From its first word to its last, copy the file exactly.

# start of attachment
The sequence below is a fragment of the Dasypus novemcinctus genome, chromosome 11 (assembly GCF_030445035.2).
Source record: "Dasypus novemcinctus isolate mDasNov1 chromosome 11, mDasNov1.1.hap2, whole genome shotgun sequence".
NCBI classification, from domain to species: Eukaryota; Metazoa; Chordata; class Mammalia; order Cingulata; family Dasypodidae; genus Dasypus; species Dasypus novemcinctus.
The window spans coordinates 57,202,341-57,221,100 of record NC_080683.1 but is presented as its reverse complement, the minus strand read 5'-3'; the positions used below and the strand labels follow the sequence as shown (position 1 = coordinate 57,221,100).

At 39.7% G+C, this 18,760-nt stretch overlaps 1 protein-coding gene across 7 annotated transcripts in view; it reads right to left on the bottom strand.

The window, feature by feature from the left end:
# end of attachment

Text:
The sequence below is a fragment of the Dasypus novemcinctus genome, chromosome 11 (assembly GCF_030445035.2).
Source record: "Dasypus novemcinctus isolate mDasNov1 chromosome 11, mDasNov1.1.hap2, whole genome shotgun sequence".
NCBI classification, from domain to species: Eukaryota; Metazoa; Chordata; class Mammalia; order Cingulata; family Dasypodidae; genus Dasypus; species Dasypus novemcinctus.
The window spans coordinates 57,202,341-57,221,100 of record NC_080683.1 but is presented as its reverse complement, the minus strand read 5'-3'; the positions used below and the strand labels follow the sequence as shown (position 1 = coordinate 57,221,100).

At 39.7% G+C, this 18,760-nt stretch overlaps 1 protein-coding gene across 7 annotated transcripts in view; it reads right to left on the bottom strand.

The window, feature by feature from the left end: